At first glance one can argue that the US withdrawal from the Paris Climate Agreement hurts the United State’s standing in the climate mitigation arena and puts the entire agreement at risk. The US has abdicated its leadership position on climate and is turning its back on the global effort to mitigate climate change. That sounds pretty bad and there are plenty of experts arguing that by stepping away, the United States has created a leadership vacuum that may or may not be filled (some see China stepping into the role) and that a domino effect will occur where other countries will withdraw or at least step back on their climate goals. On the contrary, what we have seen so far is that signatories to the agreement are increasing their commitment to the Paris Agreement.
Will this defiance to the Republican Party’s actions to withdraw from the Paris Agreement continue? At this point, it is hard to say. However, there is no reason to believe that countries will not continue to pursue their goals. There is no reason for them not to. The economics to continue the transition are already here. The NERA Economic Consulting report, (funded by the US Chamber of Commerce, Koch Brothers and ExxonMobil) was the report largely sited by the Trump Administration and Republican Party as the justification for why the US should lead the accord. It argues that it is too costly to make the renewable energy transition and would have negative economic consequences. However, the reality on the ground completely counters this report and any of the other arguments that climate mitigation efforts would have negative consequences on economic growth.
Here are some examples from countries, India and China, that the Republican’s see as a key threat to the US. The belief by the Republicans is that these countries get a free ride with the Paris Agreement continuing business as usual while the United States suffers economic losses through overly stringent climate regulations. However, for India and China, the status quo of a carbon based economy is quickly becoming a thing of the past.
For example, India has already stopped the development of 13.7 gigawatts of coal-fired power plants in May 2017, and feels that with the current cost of renewables, the 8.6 gigawatts of recently built coal-fired plants will be not able to compete with renewable resources. That is 22 GW of power that is not coming online or will not remain online because of renewables. India has also committed to only selling electric cars by 2030. Of course, this may not be too great of benefit of there is still significant coal powered electricity. However, if it meets its goal of 60% renewable energy by 2027, then it is a very good thing.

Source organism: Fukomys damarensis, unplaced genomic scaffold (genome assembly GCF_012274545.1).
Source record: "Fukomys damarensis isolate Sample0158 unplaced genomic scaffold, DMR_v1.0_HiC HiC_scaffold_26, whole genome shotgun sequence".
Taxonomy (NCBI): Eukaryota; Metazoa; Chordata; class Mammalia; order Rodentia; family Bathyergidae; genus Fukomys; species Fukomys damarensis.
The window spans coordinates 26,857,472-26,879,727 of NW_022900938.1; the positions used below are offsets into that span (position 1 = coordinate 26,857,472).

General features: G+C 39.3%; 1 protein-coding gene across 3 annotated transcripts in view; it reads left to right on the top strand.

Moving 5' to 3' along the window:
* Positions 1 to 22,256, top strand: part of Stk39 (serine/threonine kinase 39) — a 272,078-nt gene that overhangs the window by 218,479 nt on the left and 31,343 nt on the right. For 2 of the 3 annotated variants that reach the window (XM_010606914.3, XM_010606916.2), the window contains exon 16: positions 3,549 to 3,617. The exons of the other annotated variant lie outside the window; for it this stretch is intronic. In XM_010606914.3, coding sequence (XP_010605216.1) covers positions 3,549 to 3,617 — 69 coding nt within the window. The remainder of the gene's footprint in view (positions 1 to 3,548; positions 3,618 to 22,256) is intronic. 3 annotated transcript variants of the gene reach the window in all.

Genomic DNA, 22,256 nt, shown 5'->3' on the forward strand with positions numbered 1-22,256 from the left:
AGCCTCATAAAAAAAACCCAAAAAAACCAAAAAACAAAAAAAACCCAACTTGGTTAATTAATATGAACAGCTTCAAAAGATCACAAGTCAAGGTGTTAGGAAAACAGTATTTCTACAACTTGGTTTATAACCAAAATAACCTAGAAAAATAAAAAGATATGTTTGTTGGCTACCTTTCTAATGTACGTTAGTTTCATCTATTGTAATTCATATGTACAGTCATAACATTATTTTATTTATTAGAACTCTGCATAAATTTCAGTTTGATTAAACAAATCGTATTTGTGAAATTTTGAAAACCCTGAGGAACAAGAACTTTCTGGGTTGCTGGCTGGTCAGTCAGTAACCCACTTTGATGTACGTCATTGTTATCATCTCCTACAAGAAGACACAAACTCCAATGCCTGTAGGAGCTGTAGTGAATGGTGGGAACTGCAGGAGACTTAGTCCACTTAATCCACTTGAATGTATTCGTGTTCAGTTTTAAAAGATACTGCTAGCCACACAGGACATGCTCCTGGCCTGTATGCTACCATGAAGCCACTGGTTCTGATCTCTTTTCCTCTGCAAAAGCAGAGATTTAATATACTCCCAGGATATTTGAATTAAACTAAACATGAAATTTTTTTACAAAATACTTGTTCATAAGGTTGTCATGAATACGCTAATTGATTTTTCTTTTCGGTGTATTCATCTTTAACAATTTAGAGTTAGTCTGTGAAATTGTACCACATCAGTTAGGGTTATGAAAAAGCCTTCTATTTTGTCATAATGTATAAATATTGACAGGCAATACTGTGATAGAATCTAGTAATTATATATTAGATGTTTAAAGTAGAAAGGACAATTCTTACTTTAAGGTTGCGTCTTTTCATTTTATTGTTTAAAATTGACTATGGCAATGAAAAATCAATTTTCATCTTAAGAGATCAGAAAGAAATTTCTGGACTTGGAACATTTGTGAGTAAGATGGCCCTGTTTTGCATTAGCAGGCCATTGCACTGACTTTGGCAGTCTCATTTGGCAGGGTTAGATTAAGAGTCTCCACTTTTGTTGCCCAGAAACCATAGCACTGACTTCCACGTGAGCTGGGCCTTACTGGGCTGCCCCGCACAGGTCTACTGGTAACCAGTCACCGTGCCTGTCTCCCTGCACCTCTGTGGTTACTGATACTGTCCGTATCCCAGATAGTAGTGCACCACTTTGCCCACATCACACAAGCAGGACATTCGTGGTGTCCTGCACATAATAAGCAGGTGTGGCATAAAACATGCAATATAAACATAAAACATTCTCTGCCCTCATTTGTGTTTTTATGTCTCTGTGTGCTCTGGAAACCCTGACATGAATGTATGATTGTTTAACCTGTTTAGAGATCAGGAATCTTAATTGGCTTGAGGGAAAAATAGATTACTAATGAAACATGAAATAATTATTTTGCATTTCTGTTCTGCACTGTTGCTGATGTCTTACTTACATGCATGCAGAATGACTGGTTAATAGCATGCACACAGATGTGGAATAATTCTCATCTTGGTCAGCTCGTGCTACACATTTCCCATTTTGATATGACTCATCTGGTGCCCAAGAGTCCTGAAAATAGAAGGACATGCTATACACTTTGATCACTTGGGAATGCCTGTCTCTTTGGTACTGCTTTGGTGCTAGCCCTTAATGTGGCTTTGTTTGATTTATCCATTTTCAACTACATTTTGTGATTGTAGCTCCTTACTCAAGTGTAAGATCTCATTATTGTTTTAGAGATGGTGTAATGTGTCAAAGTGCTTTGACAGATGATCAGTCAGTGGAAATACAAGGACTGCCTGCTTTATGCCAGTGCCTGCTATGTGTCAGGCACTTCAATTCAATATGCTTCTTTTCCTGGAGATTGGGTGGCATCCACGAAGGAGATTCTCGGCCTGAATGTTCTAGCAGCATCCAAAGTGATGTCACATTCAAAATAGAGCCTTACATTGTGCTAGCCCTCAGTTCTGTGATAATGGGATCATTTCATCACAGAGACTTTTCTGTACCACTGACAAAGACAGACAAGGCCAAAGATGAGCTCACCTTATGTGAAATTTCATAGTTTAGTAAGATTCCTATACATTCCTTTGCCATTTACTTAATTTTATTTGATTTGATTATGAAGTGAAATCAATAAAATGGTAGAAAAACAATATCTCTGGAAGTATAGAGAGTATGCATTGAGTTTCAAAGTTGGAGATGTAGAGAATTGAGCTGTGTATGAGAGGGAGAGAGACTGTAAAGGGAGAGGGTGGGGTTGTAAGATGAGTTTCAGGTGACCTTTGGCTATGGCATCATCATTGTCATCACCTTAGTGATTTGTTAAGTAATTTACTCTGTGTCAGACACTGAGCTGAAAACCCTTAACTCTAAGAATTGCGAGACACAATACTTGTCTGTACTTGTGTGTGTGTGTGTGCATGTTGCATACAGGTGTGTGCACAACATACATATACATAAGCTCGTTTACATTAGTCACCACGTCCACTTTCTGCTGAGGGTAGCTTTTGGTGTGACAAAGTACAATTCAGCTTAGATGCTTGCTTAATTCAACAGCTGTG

In China, they have already put in place policies that will over-achieve their carbon reduction goals. If you want to argue that these policies are not that stringent, then look at their transition of their coal fired power plants. China is currently shuttering their old-coal fired power plants and all new plants must meet very stringent efficiency standards that far out-perform US plants. China is also rolling out the largest renewable energy investment on the planet. Their commitment to renewable energy makes up 36% of the total renewable energy investment made in 2016. Their goal is to lead in clean energy technology manufacturing while the Republican Party decides to sideline the United States. They are also looking to add 13 million new renewable energy jobs by 2020 and shed about 1.3 million coal related jobs.
For the United States, at least for the short-term, any progress will have to depend upon the policies of state and local governments, as well as the private sector. Although we have lost the strength of the United States government leading climate mitigation activities and supporting the deployment and export of US clean energy technology and services, there is room to be optimistic. Many city mayors, state governors and the private sector have agreed that it is too important to not work on decarbonizing our economy. Further, many of them find economically, it makes absolutely no sense to not decarbonize our economy. Decarbonizing our economy has proved to be a very large job creator and economic engine for many companies and communities. According to a Meister Consulting Group and EDF report, in 2016 there were 4.4 million working in the clean energy and sustainability sector. Renewable energy jobs are growing at a rate of 20% per year in the last few years. A great reference to further understand the economic benefit of a decarbonized economy would the Rocky Mountain Institute’s (RMI) Reinventing Fire. Research by RMI suggests that a $5 trillion benefit awaits the United States economy if we take the appropriate steps.
So, does it matter? We will see. Other countries have upped their commitment to carbon reduction goals. Our main rivals, at least according to the Republican Party, are doubling down on decarbonization while the Trump Administration and the Republican Party takes another step away from the global stage. Fortunately, we are a country that has the capacity and capability to do work in absence of federal leadership. The desire and drive to decarbonize is still here in the United States, it has just been made a lot more difficult to accomplish.